John E. Sullivan, a World War II veteran, joined the law faculty of Franklin University Law School, which later became Capital University Law School, in 1953 and was an energetic, determined and steadying force in the growth of the Law School.

He served as acting dean in 1959-60 and as academic dean in 1965-66, when the Law School moved from Franklin’s YMCA location to Capital University in Bexley. Sullivan taught criminal law, torts and consumer law. Deeply respected by his students, he was selected by the student body three times as Professor of the Year.

During his career, Sullivan also served as a legal consultant to the Ohio State Department of Education and to the Ohio Municipal League, took a sabbatical to serve as an assistant county prosecutor for Franklin County and co-authored a handbook for the Ohio Mayor’s Court. The annual John E. Sullivan Lecture was created in 1978 and named in honor of his 25 years of service to the Law School, his tireless commitment to teaching and legal education, and his deep personal interest in his students.

He received an honorary Doctor of Laws degree from Capital in 1987. At the time Sullivan assumed professor emeritus status in 1988, he had taught nearly 90 percent of all living graduates of the Franklin University and Capital University law schools. He died August 31, 2011.
 

Annual Alumni Awards

Capital’s annual Alumni Awards pay tribute to the dedication and achievements of individuals who claim Capital as their alma mater. Each year, Capital’s Alumni Advisory Board seeks nominations for the Alumni Achievement Award, the Alumni Distinguished Service Award, and the Young Alumni Achievement Award, which are then selected from the submissions. The achievement awards recognize unique and significant success in the recipient’s field, and the Distinguished Service Award honors those who have dedicated countless hours in support of furthering their vocation or organizations in the community.  

The Alumni Awards event on Saturday, April 20, includes a reception at 11:30 am, followed by the Awards Luncheon at noon. The cost of attendance is $10 per person, and reservations can be made online at the Capital University Alumni Community website or by calling 1-866-544-6180.

This year's award winners are:  

  • Michelle Brenwald-Johnson ’96 Jack L. Haar ’64, winners of the Alumni Distinguished Service Award;  
  • Mark H. Zangmeister ’54 (deceased) and Ann Zimpfer Russell ’67, winners of the Alumni Achievement Award; and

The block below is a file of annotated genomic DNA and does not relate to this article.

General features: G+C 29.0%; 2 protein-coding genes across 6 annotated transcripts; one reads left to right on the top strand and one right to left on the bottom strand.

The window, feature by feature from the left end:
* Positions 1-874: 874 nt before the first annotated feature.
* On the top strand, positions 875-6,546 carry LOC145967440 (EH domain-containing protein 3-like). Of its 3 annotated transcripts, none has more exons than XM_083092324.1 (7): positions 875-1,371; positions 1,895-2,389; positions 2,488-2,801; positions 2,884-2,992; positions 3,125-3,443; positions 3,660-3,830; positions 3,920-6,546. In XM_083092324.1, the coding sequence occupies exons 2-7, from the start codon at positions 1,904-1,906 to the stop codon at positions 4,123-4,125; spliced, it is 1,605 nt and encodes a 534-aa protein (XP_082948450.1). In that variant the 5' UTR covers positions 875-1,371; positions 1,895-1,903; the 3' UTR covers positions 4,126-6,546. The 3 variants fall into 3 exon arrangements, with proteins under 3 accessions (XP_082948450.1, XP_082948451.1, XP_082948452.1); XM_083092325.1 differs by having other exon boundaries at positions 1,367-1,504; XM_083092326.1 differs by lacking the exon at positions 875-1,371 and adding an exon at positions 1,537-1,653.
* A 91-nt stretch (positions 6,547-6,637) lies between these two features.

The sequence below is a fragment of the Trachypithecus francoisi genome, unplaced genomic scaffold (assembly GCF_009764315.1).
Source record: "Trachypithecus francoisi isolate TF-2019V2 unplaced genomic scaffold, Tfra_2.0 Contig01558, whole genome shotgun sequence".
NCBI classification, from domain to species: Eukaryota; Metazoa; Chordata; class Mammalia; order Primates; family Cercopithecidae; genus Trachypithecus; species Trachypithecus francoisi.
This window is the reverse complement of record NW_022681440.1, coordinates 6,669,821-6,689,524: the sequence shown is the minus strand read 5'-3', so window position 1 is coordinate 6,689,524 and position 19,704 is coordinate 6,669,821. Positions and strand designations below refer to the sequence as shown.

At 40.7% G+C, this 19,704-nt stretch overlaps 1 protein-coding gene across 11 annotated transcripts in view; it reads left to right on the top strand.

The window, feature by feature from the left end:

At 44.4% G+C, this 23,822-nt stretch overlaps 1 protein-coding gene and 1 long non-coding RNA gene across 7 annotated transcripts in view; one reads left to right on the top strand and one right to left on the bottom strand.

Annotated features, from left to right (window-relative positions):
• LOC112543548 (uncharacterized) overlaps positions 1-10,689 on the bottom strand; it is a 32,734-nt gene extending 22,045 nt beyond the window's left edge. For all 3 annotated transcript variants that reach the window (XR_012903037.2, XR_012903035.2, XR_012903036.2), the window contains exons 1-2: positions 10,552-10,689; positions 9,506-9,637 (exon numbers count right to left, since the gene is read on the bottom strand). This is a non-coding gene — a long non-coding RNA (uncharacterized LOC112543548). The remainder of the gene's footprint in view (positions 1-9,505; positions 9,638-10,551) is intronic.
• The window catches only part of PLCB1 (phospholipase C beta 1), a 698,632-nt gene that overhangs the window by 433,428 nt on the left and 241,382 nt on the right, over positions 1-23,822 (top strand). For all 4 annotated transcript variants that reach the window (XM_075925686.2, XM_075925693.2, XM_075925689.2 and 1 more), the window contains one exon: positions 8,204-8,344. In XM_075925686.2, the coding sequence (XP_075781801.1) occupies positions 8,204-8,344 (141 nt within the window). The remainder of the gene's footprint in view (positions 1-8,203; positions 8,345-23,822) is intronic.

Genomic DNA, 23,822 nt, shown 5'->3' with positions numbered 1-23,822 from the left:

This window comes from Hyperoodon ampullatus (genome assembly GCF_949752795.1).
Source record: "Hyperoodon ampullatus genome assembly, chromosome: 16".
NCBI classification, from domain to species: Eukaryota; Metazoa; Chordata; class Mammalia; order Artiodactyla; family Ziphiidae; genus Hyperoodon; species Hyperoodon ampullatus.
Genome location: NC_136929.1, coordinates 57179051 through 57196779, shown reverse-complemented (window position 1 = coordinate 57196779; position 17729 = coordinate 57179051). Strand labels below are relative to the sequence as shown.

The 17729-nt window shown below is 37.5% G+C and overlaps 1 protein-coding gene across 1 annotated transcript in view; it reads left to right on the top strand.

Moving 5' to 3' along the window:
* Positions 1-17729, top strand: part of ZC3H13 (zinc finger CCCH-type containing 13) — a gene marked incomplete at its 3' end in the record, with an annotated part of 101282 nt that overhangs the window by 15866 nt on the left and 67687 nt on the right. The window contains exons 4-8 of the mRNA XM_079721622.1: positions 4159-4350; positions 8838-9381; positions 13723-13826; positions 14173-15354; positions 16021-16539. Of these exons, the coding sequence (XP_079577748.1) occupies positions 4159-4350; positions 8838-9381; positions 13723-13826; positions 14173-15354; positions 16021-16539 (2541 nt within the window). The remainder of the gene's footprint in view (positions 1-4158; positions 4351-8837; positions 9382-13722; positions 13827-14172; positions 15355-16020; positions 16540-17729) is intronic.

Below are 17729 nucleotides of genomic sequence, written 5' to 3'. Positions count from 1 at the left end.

• Matt Billingslea '01, winner of the Young Alumni Award 


 

Matt Billingslea (’01)

Since his graduation from Capital, Matt Billingslea has been putting his double major in Jazz Studies and Music Industry to good use. After spending several years in Denver, Colo., playing, touring and recording with a variety of rock, pop, punk, country and jazz bands, he made a move to Nashville, where he has performed and recorded with various up-and-coming artists, including Jimmy Wayne, Mindy McCready and Josh Thompson. In spring 2008, a call came from Lady Antebellum. Relatively unknown at the time, Lady A would go on to release multiple number-one singles, sell out arenas, and win a variety of awards– including multiple Grammy Awards. Matt also co-wrote Wanted You More, a top-20 single on Lady A’s third album, Own The Night 

 

Most recently, Matt has subbed for new artists, Thompson Square and David Nail, worked with country artist Gary Allan, headlining the Country Throwdown Tour and preparing for the release of Gary’s 10th album, Set You FreeMatt now is the drummer for international country/pop star, Taylor Swift. After months of rehearsals and international promo, Taylor and the band are currently out on the Red Tour, playing arenas and stadiums around the world.  


Michelle Brenwald-Johnson (’96) 

Michelle Brenwald-Johnson is a partner in the law firm of Klenda, Mitchell, Austerman & Zuercher, LLC (KMAZ) in Wichita, Kansas. Her reputation as a rising star in the Kansas legal community is backed by a history of work representing plaintiffs in complex personal injury and wrongful death actions. She serves as a mentor and trainer to the firm’s young litigation attorneys.